I know that my is used to declare a variable local to a block or file. I have always assumed that my is a keyword in Perl. But I was just told that it's actually a function. One of the proofs is that perldoc puts my under the “Functions” section, see http://perldoc.perl.org/functions/my.html.

How does a function do the job of declaring local variables?

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    That argument doesn't mean much, import (a special subroutine) and qr (an operator) are also listed there. – daxim Jun 28 '13 at 6:51
  • @daxim The book Beginning Perl also say my is a function, but didn't give much explanations. – Yu Hao Jun 28 '13 at 6:53
  • That book is also wrong, then. my is very definitely not a function. – duskwuff Jun 28 '13 at 7:03
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    Does it matter what you call it? Note that the word local has special meaning in Perl, too :) – brian d foy Jun 28 '13 at 8:15
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    @briandfoy I don't care what to call it. But if it were a function, I'd like to know how it works. Since it's not, there's no problem for me then. – Yu Hao Jun 28 '13 at 8:20

Yes, by Perl's (very unique) definition, my is a function. The opening paragraph of perlfunc defines "function":

The functions in this section can serve as terms in an expression. They fall into two major categories: list operators and named unary operators.

my is a named operator. But it's special in two ways:

  • In addition to behaving like a function (that allocates a new variable and returns that variable), it has a compile-time effect.
  • my ... is a unary operator, but it can accept multiple arguments when parens are used.

If on the other hand you were ask if my was a function by C's definition, then no. my is not a C function. Neither is print, open, chr, etc. Everything in perlfunc is an operator; none of them are functions.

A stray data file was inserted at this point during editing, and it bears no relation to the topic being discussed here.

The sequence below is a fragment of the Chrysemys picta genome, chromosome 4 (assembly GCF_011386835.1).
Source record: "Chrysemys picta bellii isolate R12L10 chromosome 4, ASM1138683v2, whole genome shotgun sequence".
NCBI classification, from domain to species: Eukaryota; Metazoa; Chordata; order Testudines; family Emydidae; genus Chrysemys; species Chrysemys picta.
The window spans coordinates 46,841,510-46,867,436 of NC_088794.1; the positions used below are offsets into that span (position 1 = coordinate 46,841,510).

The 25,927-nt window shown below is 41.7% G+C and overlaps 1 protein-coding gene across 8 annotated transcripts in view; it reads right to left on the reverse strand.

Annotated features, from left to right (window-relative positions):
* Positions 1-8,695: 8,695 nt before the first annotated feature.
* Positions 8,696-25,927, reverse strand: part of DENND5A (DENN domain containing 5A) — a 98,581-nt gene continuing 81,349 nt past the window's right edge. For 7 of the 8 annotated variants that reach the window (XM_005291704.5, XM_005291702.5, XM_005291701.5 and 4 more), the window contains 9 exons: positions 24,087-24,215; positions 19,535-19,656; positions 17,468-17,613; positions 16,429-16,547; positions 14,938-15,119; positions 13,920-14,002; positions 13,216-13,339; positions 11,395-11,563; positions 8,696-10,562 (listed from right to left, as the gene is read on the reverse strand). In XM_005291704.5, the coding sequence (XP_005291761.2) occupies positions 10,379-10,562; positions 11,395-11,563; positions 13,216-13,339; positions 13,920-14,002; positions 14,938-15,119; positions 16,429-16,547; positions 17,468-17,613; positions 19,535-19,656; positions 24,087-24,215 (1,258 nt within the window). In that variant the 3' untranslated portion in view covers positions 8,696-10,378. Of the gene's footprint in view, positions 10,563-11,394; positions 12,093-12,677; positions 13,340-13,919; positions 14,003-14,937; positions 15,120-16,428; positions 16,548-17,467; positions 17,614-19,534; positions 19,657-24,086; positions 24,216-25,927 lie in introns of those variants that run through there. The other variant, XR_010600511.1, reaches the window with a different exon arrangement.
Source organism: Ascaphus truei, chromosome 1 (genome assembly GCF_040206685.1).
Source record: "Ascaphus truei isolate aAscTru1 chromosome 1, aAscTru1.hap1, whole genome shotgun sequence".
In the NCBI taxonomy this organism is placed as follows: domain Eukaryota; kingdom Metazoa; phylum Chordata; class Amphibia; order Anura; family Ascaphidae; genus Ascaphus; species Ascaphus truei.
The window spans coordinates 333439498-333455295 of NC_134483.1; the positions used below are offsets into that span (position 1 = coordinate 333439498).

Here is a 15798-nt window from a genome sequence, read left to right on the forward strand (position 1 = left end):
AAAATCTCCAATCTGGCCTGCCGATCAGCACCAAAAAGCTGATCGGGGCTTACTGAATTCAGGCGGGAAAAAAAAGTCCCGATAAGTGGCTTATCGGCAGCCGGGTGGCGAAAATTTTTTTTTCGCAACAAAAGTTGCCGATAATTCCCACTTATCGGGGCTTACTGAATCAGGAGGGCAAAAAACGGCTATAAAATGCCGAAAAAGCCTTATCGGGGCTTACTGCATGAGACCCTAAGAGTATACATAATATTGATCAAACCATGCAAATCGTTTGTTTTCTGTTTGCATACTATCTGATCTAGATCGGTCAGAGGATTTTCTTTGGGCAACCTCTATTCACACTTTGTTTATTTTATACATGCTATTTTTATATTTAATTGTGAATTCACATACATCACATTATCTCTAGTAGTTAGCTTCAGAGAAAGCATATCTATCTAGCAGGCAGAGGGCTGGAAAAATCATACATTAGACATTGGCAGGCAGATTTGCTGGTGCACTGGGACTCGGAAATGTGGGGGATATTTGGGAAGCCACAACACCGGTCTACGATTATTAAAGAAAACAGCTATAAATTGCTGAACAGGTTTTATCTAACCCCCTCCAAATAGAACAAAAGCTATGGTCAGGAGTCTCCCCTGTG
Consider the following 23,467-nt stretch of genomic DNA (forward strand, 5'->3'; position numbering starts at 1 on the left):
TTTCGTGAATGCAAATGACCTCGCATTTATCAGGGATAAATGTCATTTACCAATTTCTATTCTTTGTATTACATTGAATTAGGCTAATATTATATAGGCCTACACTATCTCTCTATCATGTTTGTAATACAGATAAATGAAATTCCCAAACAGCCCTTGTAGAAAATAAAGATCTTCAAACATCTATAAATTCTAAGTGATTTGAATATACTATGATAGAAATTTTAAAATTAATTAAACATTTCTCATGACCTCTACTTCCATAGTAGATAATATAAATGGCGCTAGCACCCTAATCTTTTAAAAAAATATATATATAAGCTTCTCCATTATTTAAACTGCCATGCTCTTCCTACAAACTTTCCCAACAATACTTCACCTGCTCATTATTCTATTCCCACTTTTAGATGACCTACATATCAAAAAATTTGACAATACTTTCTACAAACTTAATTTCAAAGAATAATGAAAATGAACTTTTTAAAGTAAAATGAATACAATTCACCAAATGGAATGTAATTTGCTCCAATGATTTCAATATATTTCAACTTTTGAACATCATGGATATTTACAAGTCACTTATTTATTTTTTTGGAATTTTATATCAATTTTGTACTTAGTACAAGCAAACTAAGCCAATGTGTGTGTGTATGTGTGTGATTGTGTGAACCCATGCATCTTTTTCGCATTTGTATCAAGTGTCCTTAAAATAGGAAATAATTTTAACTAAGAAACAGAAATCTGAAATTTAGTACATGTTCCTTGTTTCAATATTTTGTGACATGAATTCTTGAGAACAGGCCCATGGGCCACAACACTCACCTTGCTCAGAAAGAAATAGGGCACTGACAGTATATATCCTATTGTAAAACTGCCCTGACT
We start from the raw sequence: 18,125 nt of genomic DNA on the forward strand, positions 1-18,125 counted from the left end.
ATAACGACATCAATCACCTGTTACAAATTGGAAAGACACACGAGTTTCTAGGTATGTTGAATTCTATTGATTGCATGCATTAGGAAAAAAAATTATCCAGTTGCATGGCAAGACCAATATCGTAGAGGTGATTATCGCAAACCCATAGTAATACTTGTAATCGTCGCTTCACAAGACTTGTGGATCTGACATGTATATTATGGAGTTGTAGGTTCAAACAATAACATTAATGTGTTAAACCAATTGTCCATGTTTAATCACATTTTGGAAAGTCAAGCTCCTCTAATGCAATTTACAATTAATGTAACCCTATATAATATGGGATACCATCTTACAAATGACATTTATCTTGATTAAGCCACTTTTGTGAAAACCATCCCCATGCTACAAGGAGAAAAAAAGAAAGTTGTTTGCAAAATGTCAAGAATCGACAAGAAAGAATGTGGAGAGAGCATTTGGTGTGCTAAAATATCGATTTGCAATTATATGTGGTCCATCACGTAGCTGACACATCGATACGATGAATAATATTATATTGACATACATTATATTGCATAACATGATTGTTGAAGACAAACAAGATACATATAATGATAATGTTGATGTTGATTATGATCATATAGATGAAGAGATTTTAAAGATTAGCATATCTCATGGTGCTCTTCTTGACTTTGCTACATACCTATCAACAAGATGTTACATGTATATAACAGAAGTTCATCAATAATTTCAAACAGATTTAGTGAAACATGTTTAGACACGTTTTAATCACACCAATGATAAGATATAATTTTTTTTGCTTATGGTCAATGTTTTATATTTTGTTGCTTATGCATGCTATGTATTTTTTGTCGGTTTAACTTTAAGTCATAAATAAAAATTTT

Finally, print, open and chr are far closer to a person's conception of a function than my. To be more precise, few people would consider my to be a function. It's more of a technicality than anything meaningful that it matches perfunc's definition of function.

See also:

  • +1 but I'd replace "very unique" with "confusing" – doubleDown Jun 28 '13 at 15:55

my is not a function, it's just clumped together with functions (in perl documentation) because it works like a function.

If you look at perldoc perlfunc, it is saith,

Here are Perl's functions (including things that look like functions, like some keywords and named operators) arranged by category...

then a bit below that

Keywords related to scoping
caller, import, local, my, our, package, state, use

Specifically, note that the word “keyword” was used there instead of “function”

So that implies that you would find some non-functions (e.g. keywords) under Perl functions A-Z

Another way of saying this: if something is listed under “Functions” in perldoc, it is not necessarily a function – it can be a keyword or named operator which acts like a function.

  • Huh, I thought caller is a function. At least it behaves like a function, and not like a keyword/operator. – Dallaylaen Jun 28 '13 at 11:15
  • @Dallaylaen, Hey, perldoc's words, not mine :). But I do agree that caller behaves more like a function. – doubleDown Jun 28 '13 at 15:53
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    Re "So that implies that you would find some non-functions (e.g. keywords) under Perl functions A-Z". They're all named operators (as mentioned in the page's second sentence), which means they're all keywords. (Well, they could be reserved words, but Perl doesn't have any.) – ikegami Oct 29 '13 at 14:21

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